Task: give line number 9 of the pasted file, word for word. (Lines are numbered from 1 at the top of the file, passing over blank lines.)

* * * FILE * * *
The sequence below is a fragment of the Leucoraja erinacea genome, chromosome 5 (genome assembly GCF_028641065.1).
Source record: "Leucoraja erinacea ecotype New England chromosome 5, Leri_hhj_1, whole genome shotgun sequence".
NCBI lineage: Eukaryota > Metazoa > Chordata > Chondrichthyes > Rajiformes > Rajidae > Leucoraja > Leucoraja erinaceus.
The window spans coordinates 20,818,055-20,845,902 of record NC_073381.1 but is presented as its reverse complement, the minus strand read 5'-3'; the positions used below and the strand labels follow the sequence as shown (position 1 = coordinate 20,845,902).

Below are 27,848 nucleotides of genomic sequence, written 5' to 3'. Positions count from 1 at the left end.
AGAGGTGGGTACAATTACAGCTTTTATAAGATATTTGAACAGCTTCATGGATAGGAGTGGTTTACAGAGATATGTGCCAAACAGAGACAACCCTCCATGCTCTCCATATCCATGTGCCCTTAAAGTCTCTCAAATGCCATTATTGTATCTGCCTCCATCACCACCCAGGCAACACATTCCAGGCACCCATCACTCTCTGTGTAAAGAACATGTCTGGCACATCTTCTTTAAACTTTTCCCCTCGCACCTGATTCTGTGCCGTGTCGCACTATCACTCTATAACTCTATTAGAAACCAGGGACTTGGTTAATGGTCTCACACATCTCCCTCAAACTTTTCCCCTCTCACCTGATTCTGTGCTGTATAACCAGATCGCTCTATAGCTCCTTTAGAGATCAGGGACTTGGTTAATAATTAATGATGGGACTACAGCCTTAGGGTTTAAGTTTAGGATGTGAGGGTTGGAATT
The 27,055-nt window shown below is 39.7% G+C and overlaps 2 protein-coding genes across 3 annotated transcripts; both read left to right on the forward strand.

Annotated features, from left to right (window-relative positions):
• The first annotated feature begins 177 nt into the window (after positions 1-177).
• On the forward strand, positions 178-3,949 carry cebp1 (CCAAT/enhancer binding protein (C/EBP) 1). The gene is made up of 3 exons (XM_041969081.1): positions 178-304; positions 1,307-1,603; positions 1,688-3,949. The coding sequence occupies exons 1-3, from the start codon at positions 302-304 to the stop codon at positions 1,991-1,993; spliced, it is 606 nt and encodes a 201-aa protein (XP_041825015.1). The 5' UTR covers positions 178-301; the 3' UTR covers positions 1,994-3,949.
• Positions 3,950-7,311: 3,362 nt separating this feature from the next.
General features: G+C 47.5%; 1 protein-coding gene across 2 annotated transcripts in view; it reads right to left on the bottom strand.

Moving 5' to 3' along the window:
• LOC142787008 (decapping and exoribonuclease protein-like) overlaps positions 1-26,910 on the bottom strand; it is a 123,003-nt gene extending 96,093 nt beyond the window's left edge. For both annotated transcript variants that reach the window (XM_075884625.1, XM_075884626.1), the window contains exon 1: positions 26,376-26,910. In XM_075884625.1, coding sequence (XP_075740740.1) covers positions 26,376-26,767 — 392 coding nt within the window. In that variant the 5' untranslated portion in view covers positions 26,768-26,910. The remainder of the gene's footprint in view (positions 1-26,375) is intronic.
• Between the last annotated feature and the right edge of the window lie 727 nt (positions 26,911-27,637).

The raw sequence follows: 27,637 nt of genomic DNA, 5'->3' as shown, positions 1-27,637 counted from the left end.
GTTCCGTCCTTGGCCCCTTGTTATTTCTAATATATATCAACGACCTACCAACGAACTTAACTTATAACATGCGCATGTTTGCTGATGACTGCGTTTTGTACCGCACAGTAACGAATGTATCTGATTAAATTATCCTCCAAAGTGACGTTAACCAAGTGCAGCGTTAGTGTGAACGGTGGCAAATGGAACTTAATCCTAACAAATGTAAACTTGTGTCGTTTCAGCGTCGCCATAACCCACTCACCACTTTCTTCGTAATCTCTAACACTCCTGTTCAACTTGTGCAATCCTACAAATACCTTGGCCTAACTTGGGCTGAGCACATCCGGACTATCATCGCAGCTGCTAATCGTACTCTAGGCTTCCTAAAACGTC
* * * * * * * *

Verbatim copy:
• The first annotated feature begins 177 nt into the window (after positions 1-177).